February 14, 2018, 12:22 pm
OPPONENT: Golden State Warriors
RECORD: 44-13 (22-6 on road, 7-3 last 10 games)
MEASUREABLES: 113.8 offensive rating (first), 103.4 defensive rating (fifth), +10.4 net rating (first)
WHEN, WHERE, HOW TO WATCH: 10:30 EST, Moda Center (Portland), ESPN
Steve Kerr didn’t coach the Golden State Warriors in their 129-83 thrashing of the Phoenix Suns on Monday. Instead, the fastest-winning coach in NBA history left the all-day duties normally undertaken by he and his staff to the players.
“It had to do with me trying to reach my team and I have not reached them the last month,” Kerr said of his justification for letting Draymond Green, Andre Iguodala and others run the team from shootaround on Monday morning until the final buzzer sounded later that night. “They’re tired of my voice. I’m tired of my voice. I wasn’t reaching them so we figured this was a good night to pull something out of the hat and do something different.”
“Just having to count on each other and not having to hear my voice – and this sort of sounds like Charlie Brown’s teacher, parents, whoever’s voice that is – at this point, that’s what I sound like to them,” he continued. “They needed a different voice.”
It’s indicative of Golden State’s ironclad place atop the NBA that Kerr felt the need to think so far outside the box with his team on a 63-win pace. But even a former player who understands the unique mental rigors of competing for a championship on a season-by-season basis better than most was clearly fed up with the Warriors’ midseason malaise, and perhaps rightfully so.
Golden State is 8-4 since January 13, when Steph Curry returned from a two-game absence to get his balky right ankle some much-needed rest, with road losses to the Houston Rockets, Utah Jazz and Denver Nuggets, plus a loss at Oracle Arena to the Oklahoma City Thunder. Those teams are very good, obviously, and only getting better. The Warriors’ recent losses, in a vacuum, aren’t anything to be concerned about. Process matters to every team in the NBA, though, and especially one hoping to reach its fourth straight NBA Finals, fighting the lethargy of another 82-game grind before their real season begins in April.
Losing 129-99 to Utah matters more than a regular loss, then, just like the 125-105 defeat at hand of Oklahoma City does. Golden State’s defensive rating since Curry came back for good is 105.4, per NBA.com/stats, comfortably above its fifth-ranked season-long mark, but hardly cause for alarm. What could be, and certainly seems to register as such for Kerr, is his team’s 115.4 defensive rating in losses over the same stretch of play. The Phoenix Suns have the league’s worst defensive rating, at 110.6.
The Warriors, at full-strength, know they can count on outscoring the opposition to win games, a reality that’s reared its ugly head more over the past month of play than perhaps any other time since Kerr took the reins in 2014. Will taking a step back and allowing the players to coach themselves squash that tendency before it becomes an actual problem? Unfortunately for the Portland Trail Blazers, they’re the ones tasked with finding out first.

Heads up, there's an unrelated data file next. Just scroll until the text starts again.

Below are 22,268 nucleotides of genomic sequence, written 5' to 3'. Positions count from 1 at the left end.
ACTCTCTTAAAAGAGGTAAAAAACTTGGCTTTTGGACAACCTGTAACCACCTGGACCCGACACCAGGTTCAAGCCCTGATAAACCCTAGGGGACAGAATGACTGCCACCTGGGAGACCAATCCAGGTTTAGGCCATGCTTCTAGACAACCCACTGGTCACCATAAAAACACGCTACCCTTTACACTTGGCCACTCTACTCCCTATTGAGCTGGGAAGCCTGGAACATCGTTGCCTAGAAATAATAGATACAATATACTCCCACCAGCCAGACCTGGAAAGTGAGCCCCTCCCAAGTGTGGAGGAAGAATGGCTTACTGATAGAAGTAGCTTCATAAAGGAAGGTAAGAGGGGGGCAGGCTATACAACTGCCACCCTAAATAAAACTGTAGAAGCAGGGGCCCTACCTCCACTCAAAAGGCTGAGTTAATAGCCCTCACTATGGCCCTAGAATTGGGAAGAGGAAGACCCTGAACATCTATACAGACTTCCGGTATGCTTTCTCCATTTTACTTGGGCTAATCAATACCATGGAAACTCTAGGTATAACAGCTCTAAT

If Golden State has a weakness Portland doesn’t, it’s bench play. The Warriors are famously last in 3-pointers made by reserves this season, and haven’t received the type of nightly contributions they’ve come to expect from Andre Iguodala and Shaun Livingston, nor the development they wanted from Patrick McCaw. Kerr recently hasn’t been able to rely on dynamic rookie big man Jordan Bell, who suffered a nasty sprained ankle last month, to give his team a jolt when needed, either. Terry Stotts’ bench is more volatile, but needs to be at its best on Wednesday for the Blazers to defend home court.
The scheduling circumstances could benefit Portland. Golden State is sending four players to Los Angeles for this weekend’s All-Star festivities, while not even Zach Collins, eligible for the Rising Stars Challenge as a rookie, is joining Damian Lillard in Southern California. The Blazers need this game, too, while the Warriors are virtually assured of finishing with one of the league’s two best records. Might those contrasts play in Portland’s on the court? It’s possible, but Kerr’s gambit is likely to have his team focused before it resumes the chase for a third championship in four years after the All-Star break.
These teams know each other well. The Warriors will readily switch to prevent Lillard, scorching hot of late, and C.J. McCollum from getting space, and cheat an extra step off inconsistent shooters as the game’s intensity increases. The Blazers will use a similar strategy to keep Curry, Klay Thompson and Kevin Durant in check, walling off the paint and sprinting to the arc to goad mid-range jumpers. Golden State will try to push the pace, and Portland will try to slow it down.
This would be a massive win for the Blazers – the kind that could reignite any momentum still lingering from their impressive span of seven wins in eight games to finish January. But the Warriors aren’t the Suns, Dallas Mavericks or even Minnesota Timberwolves. They’re a different animal than any team in basketball, and Kerr very well might have them inspired heading into Wednesday night.
For Portland’s sake, let’s hope not.